- But also demoted for inept performance or disloyalty. It was Samori’s political strength to ensure an eﬃcient and effective state administration system.
- He also developed an eﬃcient civil service. Samori’s military and religious qualities were clearly reﬂected in the same political and administrative system.
- The military and religious personnel the ‘Sofas’ and ‘Qadis’ were prominent ﬁgures in the administration of the empire.
- In order to have control of the state administration system Samori made sure that it was centralized structure in such a way that Samori was economically represented in every village by a ‘sofa’ appointed on merit
- The ‘sofa’ was responsible for mobilizing troops and supplies and the supervision of cultivation in the ‘Almami’s ﬁelds found in every village.
- He had direct control of the centre and the forest border of the south, military commanders of outlying provinces, rulers of conquered states were often persuaded to become allies.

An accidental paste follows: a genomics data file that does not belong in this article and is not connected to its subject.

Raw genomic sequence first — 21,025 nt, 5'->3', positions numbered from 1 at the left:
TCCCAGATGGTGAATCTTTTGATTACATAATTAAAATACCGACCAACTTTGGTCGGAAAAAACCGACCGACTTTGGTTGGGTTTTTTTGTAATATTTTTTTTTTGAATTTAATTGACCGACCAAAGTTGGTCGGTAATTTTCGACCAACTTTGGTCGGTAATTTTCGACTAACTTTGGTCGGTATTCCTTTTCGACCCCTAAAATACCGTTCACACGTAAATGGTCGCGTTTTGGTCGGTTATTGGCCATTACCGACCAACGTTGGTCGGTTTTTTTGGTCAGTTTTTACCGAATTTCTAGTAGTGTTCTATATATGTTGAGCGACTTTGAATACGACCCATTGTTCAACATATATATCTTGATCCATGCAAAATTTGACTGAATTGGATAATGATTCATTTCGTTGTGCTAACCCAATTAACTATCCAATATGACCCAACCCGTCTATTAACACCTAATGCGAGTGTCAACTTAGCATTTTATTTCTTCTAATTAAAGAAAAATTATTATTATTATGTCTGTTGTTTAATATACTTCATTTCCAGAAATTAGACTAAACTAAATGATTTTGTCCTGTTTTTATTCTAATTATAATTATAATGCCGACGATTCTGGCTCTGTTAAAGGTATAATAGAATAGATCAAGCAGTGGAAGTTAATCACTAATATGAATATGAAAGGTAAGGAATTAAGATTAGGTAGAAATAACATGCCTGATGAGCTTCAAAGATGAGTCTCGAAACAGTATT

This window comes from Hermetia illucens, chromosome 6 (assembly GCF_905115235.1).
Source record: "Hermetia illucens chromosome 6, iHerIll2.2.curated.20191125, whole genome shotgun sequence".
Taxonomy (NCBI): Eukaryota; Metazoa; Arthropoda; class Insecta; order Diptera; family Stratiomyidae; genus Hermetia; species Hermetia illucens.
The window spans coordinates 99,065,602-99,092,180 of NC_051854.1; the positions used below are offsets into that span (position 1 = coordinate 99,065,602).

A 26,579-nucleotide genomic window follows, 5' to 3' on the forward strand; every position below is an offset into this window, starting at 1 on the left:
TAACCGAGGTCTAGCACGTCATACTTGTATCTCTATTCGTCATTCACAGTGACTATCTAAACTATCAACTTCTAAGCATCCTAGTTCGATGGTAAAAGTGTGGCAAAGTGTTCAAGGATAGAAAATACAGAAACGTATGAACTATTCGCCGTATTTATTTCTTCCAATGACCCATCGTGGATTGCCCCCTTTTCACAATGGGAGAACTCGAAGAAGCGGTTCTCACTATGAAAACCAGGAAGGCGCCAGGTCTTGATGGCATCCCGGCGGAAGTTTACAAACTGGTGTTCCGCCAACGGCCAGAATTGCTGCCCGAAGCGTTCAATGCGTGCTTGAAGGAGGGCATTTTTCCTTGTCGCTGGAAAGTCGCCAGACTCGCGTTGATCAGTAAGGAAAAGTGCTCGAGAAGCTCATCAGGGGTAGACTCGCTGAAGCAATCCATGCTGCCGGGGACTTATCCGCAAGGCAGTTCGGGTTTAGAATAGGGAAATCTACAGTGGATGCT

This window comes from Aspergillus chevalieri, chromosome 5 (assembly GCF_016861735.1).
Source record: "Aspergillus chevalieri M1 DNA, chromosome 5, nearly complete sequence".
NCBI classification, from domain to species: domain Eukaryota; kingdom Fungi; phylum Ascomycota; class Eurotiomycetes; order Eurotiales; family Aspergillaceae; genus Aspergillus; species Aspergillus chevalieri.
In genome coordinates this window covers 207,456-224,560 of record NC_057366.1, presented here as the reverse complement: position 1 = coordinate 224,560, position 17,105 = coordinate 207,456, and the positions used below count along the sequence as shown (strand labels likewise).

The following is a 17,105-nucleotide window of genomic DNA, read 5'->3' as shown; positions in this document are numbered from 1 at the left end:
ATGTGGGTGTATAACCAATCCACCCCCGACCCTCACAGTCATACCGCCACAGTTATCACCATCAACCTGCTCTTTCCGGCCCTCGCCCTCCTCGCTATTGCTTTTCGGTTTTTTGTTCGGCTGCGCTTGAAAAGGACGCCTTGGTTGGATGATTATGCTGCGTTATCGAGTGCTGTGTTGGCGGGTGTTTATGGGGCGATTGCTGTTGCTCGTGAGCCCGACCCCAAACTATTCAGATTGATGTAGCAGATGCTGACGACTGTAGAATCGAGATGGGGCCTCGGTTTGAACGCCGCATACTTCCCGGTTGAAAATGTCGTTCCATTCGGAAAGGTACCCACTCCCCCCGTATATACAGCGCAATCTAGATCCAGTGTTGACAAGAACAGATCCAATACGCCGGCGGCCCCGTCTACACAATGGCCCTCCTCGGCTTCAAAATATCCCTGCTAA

- The army played a key role and each province had a military commander at its head to ensure effective mobilization of soldiers in time of war.
- The role of the ‘Sofa’ did not undermine former traditional rulers who were also given a role.
- The army had highly trained cavalry and infantry units. Recruited from all parts of the empire based on merit and as means of unifying the state.
- Blacksmiths were trained to repair and manufacture weapons.
- By 1888, Samori’s army was between 30 00 and 35 000 with about 3 000 to 4 000 men employed in the arms workshop.
- It was well armed, well paid and well fed. Samori equipped his army with eﬃcient and modern weapons imported from Sierra Leon.